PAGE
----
A stranger who looks a lot like one of your oldest friends, for example, almost instantly seems like someone you’re going to like. Intellectually you know that s/he is a stranger. But s/he seems pleasantly, comfortably, safely familiar – and you’re well on your way toward feeling friendly before you’ve even been introduced.
Consider this elegant study by Hyunjin Song and Norbert Schwarz. College students were asked to judge the degree of hazard posed by ten food additives (all of them made-up 12-letter nonsense words). Five of the “additives” were fairly easy to pronounce (e.g. Magnalroxate), while the other five were very difficult (e.g. Hnegripitrom). Ease of pronunciation is a classic example of processing fluency. Since all ten nonsense words were completely unfamiliar, fluency in this case couldn’t have had anything to do with actual familiarity. Nonetheless, the students thought the hard-to-pronounce (disfluent) hypothetical additives were more novel (that is, less familiar) – and also considered them more hazardous. Statistical analysis demonstrated that perceived novelty mediated the effect of ease-of-pronunciation on perceived risk. In other words, hard-to-pronounce food additives seemed more dangerous than easy-to-pronounce additives because they seemed less familiar.
In a follow-up study, the same authors showed that hard-to-pronounce nonexistent amusement park rides were perceived as more exciting and adventurous than easy-to-pronounce rides, again because they sounded less familiar. But they were also perceived as likelier to make riders nauseated. As Song and Schwartz commented in a review article on fluency research, “the ease with which the names of stimuli could be pronounced influenced their perceived familiarity. This perceived familiarity, in turn, influenced how risky the stimuli seemed, no matter if the risk was desirable or undesirable.”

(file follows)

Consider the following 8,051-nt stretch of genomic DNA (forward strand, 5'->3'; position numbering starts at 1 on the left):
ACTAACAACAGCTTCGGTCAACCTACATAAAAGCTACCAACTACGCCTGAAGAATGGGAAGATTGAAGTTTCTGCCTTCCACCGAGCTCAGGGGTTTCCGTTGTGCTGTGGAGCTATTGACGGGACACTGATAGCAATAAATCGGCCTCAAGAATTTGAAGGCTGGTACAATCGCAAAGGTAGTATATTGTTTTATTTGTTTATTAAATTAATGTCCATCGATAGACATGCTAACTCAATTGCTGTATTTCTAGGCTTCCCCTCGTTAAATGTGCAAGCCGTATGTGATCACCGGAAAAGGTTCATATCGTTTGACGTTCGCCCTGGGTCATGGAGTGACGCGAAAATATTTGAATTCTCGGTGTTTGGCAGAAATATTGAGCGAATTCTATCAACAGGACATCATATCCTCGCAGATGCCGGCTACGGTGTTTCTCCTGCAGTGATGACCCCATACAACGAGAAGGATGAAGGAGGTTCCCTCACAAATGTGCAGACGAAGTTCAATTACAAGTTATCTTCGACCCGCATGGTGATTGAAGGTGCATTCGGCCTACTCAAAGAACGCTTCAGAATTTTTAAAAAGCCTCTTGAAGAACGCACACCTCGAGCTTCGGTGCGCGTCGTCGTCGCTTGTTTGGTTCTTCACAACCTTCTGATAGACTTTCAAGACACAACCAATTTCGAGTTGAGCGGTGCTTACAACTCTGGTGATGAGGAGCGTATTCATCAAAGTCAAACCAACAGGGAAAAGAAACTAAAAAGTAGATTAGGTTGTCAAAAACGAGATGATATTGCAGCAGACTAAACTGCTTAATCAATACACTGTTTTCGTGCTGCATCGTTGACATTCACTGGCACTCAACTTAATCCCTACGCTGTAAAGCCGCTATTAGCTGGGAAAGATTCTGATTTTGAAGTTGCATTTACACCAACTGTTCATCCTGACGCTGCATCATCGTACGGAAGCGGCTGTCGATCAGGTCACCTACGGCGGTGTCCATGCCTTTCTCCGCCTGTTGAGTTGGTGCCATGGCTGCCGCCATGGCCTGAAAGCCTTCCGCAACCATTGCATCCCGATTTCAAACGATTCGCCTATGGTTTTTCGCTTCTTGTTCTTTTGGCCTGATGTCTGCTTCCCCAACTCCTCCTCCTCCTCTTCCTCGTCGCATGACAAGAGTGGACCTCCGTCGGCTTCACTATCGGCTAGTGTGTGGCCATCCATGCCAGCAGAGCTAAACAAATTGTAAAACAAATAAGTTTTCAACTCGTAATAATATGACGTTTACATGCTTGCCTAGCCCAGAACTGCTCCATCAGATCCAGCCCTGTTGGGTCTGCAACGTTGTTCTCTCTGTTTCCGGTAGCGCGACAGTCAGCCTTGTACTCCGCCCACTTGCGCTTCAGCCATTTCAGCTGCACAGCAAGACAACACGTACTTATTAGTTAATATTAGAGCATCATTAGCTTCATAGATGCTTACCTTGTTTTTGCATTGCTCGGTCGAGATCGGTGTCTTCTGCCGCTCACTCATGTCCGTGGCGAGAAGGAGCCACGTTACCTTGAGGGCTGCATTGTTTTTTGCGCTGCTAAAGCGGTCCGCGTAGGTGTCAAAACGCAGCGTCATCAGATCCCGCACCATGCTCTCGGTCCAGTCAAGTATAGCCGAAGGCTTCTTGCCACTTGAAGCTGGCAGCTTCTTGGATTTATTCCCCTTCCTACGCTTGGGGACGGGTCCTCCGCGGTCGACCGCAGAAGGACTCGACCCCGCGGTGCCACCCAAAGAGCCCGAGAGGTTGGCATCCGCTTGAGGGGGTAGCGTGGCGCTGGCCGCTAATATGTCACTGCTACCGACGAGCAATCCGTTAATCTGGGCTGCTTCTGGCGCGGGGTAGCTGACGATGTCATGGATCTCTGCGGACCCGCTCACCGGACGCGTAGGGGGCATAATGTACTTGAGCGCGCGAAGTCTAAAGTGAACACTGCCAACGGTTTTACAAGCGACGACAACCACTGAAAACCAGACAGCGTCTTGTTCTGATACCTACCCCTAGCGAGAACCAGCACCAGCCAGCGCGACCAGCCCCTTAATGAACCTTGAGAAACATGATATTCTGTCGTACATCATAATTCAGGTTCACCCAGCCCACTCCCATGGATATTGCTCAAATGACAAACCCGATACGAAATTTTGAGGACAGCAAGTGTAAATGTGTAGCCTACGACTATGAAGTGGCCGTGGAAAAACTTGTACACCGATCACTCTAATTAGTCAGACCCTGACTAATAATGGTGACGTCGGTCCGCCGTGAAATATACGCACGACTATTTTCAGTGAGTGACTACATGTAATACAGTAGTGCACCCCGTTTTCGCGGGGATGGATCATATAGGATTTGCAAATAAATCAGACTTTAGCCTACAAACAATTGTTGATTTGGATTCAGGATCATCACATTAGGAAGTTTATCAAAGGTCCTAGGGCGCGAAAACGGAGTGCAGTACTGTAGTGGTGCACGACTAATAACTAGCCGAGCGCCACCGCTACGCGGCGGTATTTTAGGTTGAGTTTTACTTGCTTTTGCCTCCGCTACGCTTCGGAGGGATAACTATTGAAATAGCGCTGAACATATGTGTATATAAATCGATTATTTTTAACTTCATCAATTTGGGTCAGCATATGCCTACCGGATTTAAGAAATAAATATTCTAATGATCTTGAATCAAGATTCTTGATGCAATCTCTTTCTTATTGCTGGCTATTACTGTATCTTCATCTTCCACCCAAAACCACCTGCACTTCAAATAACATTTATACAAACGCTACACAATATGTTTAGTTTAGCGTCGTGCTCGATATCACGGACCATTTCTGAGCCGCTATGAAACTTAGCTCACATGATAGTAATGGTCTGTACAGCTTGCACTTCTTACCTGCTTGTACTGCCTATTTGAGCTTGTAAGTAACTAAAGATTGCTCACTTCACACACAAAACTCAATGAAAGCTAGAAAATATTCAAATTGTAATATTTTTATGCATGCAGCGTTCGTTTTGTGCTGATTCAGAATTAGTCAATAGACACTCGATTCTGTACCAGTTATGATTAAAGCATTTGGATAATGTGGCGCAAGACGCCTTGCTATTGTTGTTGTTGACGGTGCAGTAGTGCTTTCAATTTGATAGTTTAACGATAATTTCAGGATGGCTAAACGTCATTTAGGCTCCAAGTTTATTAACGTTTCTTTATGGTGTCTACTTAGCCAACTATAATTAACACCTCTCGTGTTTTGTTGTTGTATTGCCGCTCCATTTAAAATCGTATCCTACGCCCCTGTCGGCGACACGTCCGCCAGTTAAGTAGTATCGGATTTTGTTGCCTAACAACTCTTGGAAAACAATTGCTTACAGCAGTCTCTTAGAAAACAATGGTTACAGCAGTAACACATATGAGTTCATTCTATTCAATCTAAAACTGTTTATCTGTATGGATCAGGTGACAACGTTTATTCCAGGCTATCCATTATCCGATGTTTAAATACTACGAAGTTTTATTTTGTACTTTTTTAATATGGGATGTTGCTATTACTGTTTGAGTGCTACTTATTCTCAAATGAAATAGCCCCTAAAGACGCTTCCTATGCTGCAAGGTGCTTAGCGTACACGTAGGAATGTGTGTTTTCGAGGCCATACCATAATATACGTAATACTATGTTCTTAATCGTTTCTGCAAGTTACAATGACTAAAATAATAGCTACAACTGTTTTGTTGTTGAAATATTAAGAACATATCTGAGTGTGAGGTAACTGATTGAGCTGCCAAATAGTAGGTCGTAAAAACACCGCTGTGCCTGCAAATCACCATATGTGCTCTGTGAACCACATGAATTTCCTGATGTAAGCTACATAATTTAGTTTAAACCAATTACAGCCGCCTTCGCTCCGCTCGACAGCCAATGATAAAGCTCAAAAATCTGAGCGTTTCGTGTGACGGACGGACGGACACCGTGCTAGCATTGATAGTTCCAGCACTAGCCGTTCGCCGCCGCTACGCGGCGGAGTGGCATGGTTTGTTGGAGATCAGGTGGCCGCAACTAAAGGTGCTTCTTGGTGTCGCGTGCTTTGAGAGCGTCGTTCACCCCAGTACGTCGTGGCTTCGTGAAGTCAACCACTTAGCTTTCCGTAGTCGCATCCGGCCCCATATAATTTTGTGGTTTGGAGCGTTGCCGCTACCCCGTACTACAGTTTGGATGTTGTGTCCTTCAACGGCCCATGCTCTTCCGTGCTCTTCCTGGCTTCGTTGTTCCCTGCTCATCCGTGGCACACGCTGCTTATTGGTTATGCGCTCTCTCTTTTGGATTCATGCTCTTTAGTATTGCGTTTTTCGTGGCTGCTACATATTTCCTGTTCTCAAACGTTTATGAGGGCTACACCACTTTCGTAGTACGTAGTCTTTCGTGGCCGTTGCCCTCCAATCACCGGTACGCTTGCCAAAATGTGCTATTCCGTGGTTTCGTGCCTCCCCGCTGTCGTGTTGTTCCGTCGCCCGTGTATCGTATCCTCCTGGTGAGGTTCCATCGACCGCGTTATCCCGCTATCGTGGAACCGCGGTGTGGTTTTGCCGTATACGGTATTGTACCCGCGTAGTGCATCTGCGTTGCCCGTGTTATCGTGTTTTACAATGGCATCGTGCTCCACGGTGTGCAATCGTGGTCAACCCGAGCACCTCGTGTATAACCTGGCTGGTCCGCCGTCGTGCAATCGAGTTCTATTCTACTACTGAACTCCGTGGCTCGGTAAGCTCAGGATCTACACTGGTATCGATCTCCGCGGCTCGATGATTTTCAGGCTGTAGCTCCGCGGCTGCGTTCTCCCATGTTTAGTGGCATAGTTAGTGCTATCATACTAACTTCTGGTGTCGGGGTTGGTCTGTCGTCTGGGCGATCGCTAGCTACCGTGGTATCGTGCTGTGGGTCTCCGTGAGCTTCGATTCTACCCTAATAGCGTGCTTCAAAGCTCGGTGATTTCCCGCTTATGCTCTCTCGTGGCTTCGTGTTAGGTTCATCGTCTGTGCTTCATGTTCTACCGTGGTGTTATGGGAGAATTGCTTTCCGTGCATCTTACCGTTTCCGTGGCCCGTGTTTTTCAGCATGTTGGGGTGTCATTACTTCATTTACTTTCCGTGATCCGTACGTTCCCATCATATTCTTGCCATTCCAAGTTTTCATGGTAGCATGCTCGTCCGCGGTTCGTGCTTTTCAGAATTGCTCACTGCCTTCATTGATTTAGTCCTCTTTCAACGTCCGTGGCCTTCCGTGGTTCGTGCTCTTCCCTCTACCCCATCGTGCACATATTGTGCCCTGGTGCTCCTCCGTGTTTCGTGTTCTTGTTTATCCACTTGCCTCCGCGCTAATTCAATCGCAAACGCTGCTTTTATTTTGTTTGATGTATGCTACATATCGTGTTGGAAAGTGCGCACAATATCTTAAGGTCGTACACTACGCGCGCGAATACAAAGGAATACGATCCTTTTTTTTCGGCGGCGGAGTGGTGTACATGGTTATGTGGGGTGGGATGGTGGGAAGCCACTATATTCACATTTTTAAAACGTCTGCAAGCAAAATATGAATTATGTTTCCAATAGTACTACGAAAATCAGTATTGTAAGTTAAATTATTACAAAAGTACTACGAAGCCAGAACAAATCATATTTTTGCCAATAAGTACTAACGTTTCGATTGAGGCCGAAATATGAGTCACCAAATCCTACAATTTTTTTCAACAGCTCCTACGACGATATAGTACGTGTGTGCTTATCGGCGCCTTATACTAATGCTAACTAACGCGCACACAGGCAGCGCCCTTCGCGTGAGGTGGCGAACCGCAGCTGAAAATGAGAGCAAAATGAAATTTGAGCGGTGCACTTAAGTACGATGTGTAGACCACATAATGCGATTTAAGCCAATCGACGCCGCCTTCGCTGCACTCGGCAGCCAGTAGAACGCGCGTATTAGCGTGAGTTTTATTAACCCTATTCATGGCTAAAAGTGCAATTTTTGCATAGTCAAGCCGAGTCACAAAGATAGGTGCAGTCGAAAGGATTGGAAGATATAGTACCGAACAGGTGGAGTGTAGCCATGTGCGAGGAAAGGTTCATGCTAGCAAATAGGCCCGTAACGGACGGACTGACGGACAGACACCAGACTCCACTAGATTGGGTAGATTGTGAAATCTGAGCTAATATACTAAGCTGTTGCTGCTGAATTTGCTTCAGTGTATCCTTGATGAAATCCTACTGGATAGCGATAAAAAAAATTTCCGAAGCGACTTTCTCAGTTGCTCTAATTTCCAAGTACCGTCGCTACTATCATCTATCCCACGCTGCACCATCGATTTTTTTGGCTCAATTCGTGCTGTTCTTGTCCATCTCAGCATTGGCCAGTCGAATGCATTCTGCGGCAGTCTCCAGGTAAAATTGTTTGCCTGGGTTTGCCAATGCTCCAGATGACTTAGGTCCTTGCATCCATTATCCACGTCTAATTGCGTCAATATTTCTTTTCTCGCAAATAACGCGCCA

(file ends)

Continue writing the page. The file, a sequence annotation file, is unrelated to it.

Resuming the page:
The concept of “desirable risk” may sound like an oxymoron, but it isn’t – and we have more than the faux risk of amusement park rides to prove the point. Consider the growing popularity of adventure travel and extreme sports, where the risk is real. People vary widely in their risk aversion, risk tolerance, and even risk seeking. And the same individual varies widely over time. In most ways we get more risk-averse, and more wedded to the familiar, as we get older. But we often resist doing so – one factor contributing to the phenomenon of the midlife crisis.
In case you didn’t know it already, there is also research demonstrating that people seek out familiar-seeming (fluent) stimuli more when they’re feeling sad than when they’re feeling happy. The authors of one such study explain that people in a bad mood choose familiar-seeming stimuli “presumably because familiarity signals safety.”
They emphasize the role of fluency: “This preference can occur with merely repeated ‘old’ stimuli, but it is most robust with ‘new’ but highly familiar prototypes of a known category.” People in a good mood feel safe enough already, the authors say, which “eliminates the preference for familiar stimuli.”
Fluency matters in the real world too. A 2006 study looked at the performance of newly issued stocks with easy-to-pronounce or difficult-to-pronounce ticker symbols (e.g. KAR versus RDO). A $1,000 investment in stocks with fluent ticker symbols did $85.35 better on the first day of trading than a $1,000 investment in stocks with disfluent ticker symbols. Even after a year of trading, the fluent basket of stocks was still $20.25 ahead of the disfluent basket. Presumably the stocks with easy-to-pronounce ticker symbols seemed more familiar and therefore less risky to investors, who were therefore willing to pay more for them.